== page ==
The Russian Grand Prix was delicately poised between three drivers on different strategies, but a double penalty for poleman Lewis Hamilton before the race had even started snuffed out any hopes of an exciting finish.
Instead Valtteri Bottas recorded a comfortable victory after inheriting the lead from his penalised teammate, easily covering Max Verstappen in the slower Red Bull Racing machine with an identical strategy.
Hamilton had the odds stacked against him even before his penalties, forced as he was to start on the delicate soft tyre. However, even on that unfancied alternative strategy he looked quick — indeed it was theoretically the fastest way to the flag — and he recovered to finish on the podium.
While Bottas was able to claim a confidence-boosting win at a circuit he tends to perform well at, it’s hard not to see this as a race lost by Hamilton rather than one won by the Finn.
Pirelli brough its softest compounds to Sochi, a step softer than was the case last year, when the race was run to a comfortable single stop. Though one stop was still the way to go, the relatively short life expectancy of the soft and its mandated use by most of the top 10 at the start of the race at least brought some variability.
The safest way to the flag was to start on the medium tyre to make a simple half-distance switch to the hard. That was the plan for Mercedes and Max Verstappen, but from Q2 Hamilton’s weekend began to sour.
His first medium lap time was deleted for exceeding track limits and his second was interrupted by a red flag. With little more than two minutes remaining on the clock and without a lap time, he was forced to use the soft tyre just to ensure he made it to Q3, where he would take a dominant pole.
Bottas and Verstappen weren’t so troubled and were set to start the race on mediums, a potentially major strategic advantage over the championship leader.
Ironically Pirelli theorised starting on the more delicate soft would be the fastest strategy —assuming you weren’t caught in traffic by making the necessary early stop. Unfortunately Hamilton’s double penalty for two improper practice starts on the way to the grid ensured exactly this.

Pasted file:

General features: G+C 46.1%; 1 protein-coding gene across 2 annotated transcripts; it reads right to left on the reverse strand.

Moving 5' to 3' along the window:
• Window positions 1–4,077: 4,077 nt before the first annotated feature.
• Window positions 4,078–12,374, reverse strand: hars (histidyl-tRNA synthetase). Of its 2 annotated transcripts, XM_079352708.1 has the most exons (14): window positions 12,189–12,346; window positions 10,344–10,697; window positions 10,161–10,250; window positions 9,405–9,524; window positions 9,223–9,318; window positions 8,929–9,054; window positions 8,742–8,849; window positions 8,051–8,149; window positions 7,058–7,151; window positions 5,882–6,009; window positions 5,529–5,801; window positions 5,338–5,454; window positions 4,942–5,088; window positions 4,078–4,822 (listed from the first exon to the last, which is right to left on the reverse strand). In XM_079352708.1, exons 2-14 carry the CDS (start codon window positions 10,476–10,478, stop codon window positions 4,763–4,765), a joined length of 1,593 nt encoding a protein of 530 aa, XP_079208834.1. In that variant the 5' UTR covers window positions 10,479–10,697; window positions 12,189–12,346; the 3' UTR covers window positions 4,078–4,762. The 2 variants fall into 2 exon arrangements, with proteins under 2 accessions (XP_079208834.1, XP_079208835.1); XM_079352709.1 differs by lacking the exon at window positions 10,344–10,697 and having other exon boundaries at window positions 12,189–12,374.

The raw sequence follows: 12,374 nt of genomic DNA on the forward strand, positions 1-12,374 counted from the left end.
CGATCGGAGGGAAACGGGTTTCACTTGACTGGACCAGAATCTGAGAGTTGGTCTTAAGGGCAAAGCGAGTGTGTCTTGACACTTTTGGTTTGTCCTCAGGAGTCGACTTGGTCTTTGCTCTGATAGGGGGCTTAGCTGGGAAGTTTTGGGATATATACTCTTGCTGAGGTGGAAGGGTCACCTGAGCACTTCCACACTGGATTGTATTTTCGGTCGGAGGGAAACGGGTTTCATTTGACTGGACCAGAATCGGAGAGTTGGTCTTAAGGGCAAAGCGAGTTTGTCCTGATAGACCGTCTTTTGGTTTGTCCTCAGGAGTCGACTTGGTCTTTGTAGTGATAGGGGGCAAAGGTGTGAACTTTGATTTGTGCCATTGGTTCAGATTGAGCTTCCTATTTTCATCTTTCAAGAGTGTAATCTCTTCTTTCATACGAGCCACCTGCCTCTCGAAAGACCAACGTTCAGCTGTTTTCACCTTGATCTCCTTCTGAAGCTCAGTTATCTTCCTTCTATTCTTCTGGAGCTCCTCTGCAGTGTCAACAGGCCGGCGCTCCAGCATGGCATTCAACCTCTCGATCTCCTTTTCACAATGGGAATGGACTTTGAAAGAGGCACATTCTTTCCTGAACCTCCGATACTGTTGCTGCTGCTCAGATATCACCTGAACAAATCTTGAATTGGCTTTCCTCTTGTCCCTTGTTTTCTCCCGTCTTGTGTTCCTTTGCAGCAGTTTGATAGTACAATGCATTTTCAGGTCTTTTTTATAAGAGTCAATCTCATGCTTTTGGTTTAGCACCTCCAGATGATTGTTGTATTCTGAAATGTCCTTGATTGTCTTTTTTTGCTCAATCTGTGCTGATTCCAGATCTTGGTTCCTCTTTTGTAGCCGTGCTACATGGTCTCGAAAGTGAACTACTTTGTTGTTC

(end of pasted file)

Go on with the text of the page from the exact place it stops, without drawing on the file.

It cleared the way for a straight fight between Bottas and Verstappen for victory.
Aside from Hamilton leaving the frame, the key to Bottas’s win was slipstreaming his teammate to turn two to move up from third to second by the end of the lap.
Third place in Sochi is arguably the best place to start the Russian Grand Prix. Directly behind pole, the third-placed driver can put himself immediately in the slipstream off the line while the driver starting second struggles with his getaway from the dirty side of the grid.
It’s exactly what happened here, with Bottas dragging Hamilton to the braking zone while Verstappen had to try to manoeuvre his way around both. The Dutchman ultimately missed the turn and had to take to the run-off area.
Bottas almost moved right into the lead with a bold move around Hamilton’s outside, but Finn went in too deep — he blamed a bee striking his visor as he tried to judge his braking distance — and had to consolidated second.
It was good enough to inherit the lead after Hamilton took his stop on lap 16, from when the clear air was crucial to him maximising his car pace advantage over Verstappen to ensure the Dutchman could offer no threat to victory.
Hamilton’s early stop and two penalties dropped him from the lead to 11th on lap 16, but it’s hard not to think even his compromised race wasn’t maximised.
The team appeared to stop Hamilton too early. Lap 16 was his preordained pit window, but a five-lap safety car deployed shortly after the race started should have been enough for the team to extend closer to lap 20.
Stopping after only 11 racing laps meant that not only was there life still left in the tyres, but the field had had five fewer laps to spread out and create a gap for him to pit into.
Hamilton himself begged his team to extend his first stint. Had he made it to lap 20, his stop — totalling a little less than 40 seconds thanks to the penalty — would have dropped him to fifth rather than 11th. He would have had 10 seconds of clear air to Daniil Kvyat and Charles Leclerc ahead, who would have likely stopped before he reached them anyway.